We got through the hills and into Framingham, where the course starts to flatten out. I started thinking that my left quad was feeling a bit off – was fatigue from the downhills already setting in? Demons from last year danced in my head. I kept going at 6:15s, but nothing flared up in my legs. I tried to push the doubts out of my mind and focus on the task ahead.
Spencer and I kept at a cruising speed of ~6:15s through Natick and Wellesley (no kisses from the co-eds for this guy), and hit the halfway mark at 1:21:52. This was nearly a minute faster than we had budgeted, but I wasn’t feeling gassed.
By mile 14, Spencer and I had started to drift apart, so I was solo for the second half of the race. Having a teammate to pace with, no matter how long, was a huge benefit that day. But we also had encouraged one another to push it in the second half if either one of us had the energy.
Right before the I-95 overpass between mile 15 and 16, I got a strong cramp in the left side of my abs. This was identical to what came over me at the NYCM and shut down my day. But this felt more like an air cramp, so I tried to keep moving and massage it out. Luckily it started to pass, and largely was pain free by the Newton firehouse for the beginning of the hills.
In a course with so many downhills, I actually wasn’t so terrified of what mile 18 through 21 had in store. I just kept focusing on form for the uphill climbs – lean at the ankles, back straight, and keep pumping those arms. It also helped to hit a raucous November Project cheer station at mile 18 to keep pushing me. Heartbreak was harder than I remembered, but I was willing to concede some time there after keeping up a strong pace on the earlier sections.
Miles 22-24 brought me into Brookline and into some of the race’s most favorable terrain and, quite surprising to me, my day’s best 5K split (6:07 pace). I saw the Whippets right after 22, and then my parents and girlfriend right at the elbow of Cleveland Circle, ready with some great words of encouragement and a cold bottle of water. I also got to see a few other friends and family through Brookline and into Boston.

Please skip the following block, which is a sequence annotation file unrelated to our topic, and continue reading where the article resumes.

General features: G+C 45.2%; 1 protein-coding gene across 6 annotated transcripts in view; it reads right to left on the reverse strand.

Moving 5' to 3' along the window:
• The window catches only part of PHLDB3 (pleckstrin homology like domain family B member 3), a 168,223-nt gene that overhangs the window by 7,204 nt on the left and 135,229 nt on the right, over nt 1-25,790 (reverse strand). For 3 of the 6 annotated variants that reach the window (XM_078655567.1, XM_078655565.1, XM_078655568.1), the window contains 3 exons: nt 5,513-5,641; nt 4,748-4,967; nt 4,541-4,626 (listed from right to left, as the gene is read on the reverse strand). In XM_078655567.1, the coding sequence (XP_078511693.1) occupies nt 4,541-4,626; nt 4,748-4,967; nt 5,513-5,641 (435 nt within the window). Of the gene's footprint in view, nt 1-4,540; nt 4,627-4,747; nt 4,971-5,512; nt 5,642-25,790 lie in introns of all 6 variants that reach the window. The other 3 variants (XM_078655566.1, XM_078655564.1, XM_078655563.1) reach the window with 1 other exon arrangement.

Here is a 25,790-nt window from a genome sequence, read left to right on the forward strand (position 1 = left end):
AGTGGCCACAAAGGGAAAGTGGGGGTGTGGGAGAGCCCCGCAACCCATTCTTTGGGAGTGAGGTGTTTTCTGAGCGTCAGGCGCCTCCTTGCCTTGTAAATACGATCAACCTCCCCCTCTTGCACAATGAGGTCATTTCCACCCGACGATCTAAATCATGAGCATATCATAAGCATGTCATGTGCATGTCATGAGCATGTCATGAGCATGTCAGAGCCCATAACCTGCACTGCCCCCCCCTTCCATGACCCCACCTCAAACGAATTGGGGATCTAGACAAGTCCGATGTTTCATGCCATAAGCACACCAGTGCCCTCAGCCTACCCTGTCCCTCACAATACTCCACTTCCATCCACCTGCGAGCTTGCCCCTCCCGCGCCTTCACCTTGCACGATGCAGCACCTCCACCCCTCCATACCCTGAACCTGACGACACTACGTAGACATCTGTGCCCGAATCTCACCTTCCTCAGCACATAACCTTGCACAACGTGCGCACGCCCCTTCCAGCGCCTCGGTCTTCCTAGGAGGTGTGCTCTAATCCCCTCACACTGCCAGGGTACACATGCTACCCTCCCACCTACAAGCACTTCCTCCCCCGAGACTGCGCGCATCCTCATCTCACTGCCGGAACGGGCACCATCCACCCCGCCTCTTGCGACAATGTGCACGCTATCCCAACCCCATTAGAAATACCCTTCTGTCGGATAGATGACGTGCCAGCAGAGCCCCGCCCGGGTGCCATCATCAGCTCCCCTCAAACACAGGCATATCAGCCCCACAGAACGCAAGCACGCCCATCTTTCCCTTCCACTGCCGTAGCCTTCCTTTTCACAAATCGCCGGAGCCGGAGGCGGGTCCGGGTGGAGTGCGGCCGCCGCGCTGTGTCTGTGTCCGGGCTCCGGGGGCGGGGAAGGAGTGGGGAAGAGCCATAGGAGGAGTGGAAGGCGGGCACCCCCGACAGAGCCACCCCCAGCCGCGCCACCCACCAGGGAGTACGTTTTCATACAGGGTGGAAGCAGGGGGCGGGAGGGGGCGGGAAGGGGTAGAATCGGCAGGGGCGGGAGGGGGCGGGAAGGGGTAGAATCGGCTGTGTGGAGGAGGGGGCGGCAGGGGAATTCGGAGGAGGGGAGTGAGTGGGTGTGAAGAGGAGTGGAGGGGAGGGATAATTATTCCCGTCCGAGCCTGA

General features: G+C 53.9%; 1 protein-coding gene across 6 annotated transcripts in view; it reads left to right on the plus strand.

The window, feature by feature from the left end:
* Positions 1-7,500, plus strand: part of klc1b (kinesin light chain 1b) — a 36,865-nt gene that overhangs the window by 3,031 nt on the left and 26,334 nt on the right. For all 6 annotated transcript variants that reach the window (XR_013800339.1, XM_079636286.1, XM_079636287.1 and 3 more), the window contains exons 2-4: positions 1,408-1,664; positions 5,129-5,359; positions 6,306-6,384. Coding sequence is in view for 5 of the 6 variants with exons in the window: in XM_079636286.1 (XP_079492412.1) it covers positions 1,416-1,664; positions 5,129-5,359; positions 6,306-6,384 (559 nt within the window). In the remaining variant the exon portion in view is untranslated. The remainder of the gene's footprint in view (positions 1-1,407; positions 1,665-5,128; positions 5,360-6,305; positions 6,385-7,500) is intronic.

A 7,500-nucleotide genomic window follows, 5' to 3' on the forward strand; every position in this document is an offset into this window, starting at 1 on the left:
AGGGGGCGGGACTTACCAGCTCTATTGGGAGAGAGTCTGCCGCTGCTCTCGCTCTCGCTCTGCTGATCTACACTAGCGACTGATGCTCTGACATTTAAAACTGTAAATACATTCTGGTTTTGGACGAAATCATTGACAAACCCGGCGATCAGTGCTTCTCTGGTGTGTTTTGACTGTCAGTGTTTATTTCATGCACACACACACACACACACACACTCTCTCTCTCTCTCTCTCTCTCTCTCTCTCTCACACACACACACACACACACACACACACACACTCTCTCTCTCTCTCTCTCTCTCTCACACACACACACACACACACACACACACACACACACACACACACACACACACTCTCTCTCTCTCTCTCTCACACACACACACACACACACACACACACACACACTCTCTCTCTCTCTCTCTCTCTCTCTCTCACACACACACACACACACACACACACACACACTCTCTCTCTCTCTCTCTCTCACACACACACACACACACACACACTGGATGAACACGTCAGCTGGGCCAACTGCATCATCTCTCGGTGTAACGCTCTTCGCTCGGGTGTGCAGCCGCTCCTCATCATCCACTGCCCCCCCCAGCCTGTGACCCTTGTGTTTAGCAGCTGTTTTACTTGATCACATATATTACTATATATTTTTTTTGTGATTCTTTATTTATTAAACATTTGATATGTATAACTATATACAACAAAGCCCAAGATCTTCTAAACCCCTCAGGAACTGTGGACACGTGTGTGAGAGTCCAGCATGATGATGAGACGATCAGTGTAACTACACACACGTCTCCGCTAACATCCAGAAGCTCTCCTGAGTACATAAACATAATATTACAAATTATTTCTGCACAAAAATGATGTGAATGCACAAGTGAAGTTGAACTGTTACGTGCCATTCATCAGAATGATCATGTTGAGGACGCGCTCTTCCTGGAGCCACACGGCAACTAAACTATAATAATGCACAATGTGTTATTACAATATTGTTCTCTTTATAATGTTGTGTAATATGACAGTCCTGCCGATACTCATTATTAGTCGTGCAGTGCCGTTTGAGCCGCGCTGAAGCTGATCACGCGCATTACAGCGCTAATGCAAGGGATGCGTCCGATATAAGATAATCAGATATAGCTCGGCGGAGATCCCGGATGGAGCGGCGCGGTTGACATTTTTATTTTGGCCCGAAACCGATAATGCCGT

I was really starting to feel the race by this point. I didn’t “hit the wall,” but I certainly had some heavy quads and tight calves. I told myself to keep pushing until mile 24, and I would then ease back just a bit to mitigate any potential disasters with cramps or pain in the final stretch. In hindsight, I wonder if I could have kept it up at the same pace and still held on until the finish.
I pushed through Kenmore Square, down through the underpass and into the heart of Back Bay for the final kick. As I wrote earlier, I couldn’t quite believe what I had accomplished once I saw what time it took me to cover those 26.2 miles.
This was the best marathon I’ve ever ran, and not just because of the final time.
To be sure, I got myself a new PR by ten minutes. I also redeemed myself in a big way from last year’s race.
But it also felt like the product of a complete race. I didn’t plan on this, but I essentially even split the day (1:21:52 in the first half and 1:22:06 in the second half), with my strongest 5K splits coming toward the end of the race. I adjusted to the weather conditions by staying hyper focused on hydration, and felt in control of how I managed my energy throughout.
The race also validated the choices I made for training and the effort I put into it, particularly after not hitting my goals in my previous two marathons.
I’m excited to see what I can do at Boston next year. This is such a special race with an incredible atmosphere. Before that, I’ll be gearing up for the Detroit marathon in October, where I’ll be pretty tempted to see if 2:40 is possible on a flat course and (hopefully) a cool weather day.